Smartphones, GPS navigation, e-books, self-driving cars, sampling, identity theft, cyberstalking… it was all in the future once.
In the early ‘90s, when the Web consisted of two nodes connecting CERN to Stanford, and few people outside the industry had much experience with computers, I noticed some ill-informed and possibly hazardous decisions: keeping sensitive data on wide-open systems, putting cars' brakes under software control, committing huge wads of public money to excessively ambitious software projects.
So, thought I, if I explain the problem clearly, accurately, and amusingly, surely some of those decisions might become more well-informed and cautious?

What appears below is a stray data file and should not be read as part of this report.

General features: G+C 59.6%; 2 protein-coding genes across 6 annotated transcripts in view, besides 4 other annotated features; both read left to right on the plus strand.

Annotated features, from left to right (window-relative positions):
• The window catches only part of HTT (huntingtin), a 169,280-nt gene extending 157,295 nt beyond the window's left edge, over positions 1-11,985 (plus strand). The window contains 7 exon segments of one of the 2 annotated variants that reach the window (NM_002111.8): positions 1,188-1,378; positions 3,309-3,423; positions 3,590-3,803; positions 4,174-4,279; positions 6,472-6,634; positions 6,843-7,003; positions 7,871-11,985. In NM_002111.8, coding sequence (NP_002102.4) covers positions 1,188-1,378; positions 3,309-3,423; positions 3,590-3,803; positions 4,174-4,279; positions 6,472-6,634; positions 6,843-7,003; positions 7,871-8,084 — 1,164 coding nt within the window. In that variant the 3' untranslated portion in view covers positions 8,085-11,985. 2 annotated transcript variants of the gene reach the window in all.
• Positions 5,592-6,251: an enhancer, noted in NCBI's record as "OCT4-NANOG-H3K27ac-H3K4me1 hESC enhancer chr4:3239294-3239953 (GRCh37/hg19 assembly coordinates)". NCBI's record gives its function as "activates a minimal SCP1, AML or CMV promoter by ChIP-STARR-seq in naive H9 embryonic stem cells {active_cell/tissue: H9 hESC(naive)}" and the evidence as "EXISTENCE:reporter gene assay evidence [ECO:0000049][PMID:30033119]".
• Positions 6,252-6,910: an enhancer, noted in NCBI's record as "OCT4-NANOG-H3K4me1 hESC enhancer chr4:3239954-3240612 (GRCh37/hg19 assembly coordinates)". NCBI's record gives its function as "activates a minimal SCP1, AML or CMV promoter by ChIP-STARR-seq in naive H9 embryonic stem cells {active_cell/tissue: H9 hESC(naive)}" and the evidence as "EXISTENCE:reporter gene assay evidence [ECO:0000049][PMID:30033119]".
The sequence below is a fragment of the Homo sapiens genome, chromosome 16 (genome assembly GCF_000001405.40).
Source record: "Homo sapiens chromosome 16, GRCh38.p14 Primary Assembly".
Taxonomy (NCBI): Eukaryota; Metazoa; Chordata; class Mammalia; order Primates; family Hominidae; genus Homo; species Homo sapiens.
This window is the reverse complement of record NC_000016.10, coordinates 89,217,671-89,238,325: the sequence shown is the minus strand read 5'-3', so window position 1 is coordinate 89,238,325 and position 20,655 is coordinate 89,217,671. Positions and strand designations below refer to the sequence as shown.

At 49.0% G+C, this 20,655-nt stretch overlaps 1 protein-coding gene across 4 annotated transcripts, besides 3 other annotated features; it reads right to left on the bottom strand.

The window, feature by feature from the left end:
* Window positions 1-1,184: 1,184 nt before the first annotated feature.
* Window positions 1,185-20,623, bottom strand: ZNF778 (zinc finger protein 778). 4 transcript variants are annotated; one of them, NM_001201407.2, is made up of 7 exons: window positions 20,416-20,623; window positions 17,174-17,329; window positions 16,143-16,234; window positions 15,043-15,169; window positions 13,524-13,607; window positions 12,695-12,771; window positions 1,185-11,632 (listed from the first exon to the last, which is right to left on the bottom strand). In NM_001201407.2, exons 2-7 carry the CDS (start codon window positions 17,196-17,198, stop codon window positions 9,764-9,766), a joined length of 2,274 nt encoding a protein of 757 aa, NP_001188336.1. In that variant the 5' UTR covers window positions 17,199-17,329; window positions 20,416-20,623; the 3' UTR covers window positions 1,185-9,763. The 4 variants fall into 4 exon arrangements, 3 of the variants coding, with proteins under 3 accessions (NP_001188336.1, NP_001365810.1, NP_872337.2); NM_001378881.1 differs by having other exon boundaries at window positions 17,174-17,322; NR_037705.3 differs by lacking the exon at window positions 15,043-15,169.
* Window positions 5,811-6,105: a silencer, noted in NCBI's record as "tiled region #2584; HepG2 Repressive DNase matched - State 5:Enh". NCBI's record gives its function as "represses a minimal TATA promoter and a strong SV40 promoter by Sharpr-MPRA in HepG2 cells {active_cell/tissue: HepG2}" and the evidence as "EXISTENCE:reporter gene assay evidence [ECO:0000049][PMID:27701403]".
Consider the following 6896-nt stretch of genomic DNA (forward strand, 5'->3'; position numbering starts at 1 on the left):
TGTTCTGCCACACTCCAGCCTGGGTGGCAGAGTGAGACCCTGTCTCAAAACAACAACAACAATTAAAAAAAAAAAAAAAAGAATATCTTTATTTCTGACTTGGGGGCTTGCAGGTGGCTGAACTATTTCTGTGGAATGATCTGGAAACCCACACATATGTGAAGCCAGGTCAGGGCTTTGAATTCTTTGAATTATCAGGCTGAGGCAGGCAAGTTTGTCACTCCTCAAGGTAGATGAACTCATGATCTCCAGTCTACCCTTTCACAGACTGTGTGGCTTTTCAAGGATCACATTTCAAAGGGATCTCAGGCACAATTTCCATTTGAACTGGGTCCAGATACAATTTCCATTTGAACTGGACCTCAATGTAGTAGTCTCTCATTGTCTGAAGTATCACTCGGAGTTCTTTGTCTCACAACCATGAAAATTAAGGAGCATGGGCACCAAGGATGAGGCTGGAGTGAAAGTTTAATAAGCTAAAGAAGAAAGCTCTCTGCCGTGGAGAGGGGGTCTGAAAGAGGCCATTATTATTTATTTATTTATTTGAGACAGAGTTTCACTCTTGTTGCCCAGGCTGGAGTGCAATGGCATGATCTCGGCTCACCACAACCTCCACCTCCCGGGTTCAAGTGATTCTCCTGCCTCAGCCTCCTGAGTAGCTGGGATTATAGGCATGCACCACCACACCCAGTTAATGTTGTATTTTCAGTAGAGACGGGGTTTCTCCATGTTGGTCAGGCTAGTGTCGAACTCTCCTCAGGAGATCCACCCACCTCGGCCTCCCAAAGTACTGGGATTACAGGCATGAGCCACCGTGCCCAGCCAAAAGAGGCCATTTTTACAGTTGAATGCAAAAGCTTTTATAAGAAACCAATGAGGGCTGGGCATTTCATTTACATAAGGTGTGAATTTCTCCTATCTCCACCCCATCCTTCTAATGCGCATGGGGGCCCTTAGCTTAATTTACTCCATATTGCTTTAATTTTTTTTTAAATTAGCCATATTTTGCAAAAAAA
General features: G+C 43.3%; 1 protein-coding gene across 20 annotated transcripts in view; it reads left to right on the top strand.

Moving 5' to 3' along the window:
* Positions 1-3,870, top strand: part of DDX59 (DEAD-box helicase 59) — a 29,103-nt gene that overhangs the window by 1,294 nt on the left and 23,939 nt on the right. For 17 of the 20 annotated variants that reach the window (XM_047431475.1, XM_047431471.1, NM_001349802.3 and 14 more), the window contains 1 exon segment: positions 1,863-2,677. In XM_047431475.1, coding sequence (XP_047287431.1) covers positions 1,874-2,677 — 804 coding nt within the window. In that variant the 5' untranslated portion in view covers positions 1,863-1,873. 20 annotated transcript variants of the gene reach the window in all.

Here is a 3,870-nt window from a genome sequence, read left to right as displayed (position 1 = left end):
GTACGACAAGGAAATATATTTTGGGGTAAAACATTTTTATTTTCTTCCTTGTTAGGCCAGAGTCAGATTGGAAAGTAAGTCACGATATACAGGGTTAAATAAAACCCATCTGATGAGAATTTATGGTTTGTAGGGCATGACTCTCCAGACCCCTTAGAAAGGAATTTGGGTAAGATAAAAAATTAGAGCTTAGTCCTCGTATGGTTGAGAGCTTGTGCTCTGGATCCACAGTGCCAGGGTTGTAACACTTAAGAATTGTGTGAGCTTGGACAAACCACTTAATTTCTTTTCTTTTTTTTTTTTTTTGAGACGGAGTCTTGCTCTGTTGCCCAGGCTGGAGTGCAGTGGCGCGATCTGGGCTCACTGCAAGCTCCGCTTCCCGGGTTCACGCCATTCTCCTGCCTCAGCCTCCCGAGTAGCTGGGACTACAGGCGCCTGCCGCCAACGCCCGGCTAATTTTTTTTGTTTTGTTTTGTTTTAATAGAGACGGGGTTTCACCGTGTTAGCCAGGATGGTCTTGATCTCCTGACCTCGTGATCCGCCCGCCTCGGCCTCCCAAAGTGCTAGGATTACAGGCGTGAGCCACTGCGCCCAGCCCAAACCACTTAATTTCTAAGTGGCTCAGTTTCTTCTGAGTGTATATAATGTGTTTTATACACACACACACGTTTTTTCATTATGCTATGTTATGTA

The young can be so naïve.
And the past can look so quaint. Now the music industry's toast, and even the NSA knows that network security is an oxymoron. But what really
worries me is what's coming:
— Why bother with gun control when we'll have home 3D printers? Throw in a wiki or two dedicated to Everyman's freedom to own an arsenal, and the whole idea becomes a sick joke.
— Can't wait until drones the size of dragonflies become cheap and ubiquitous. You can already buy miniaturized spy gear (and who knows what you'll be able to print in 3D). GPS navigation and long-range control are well established. Welcome to the goldfish bowl.
— As if mobile devices haven't done enough damage to the ancient tradition of facetime, soon our children, our friends, even we ourselves will have to compete with Google Glass for a moment of genuine eye contact with anyone ever again. Digital Woes 2.0 coming soon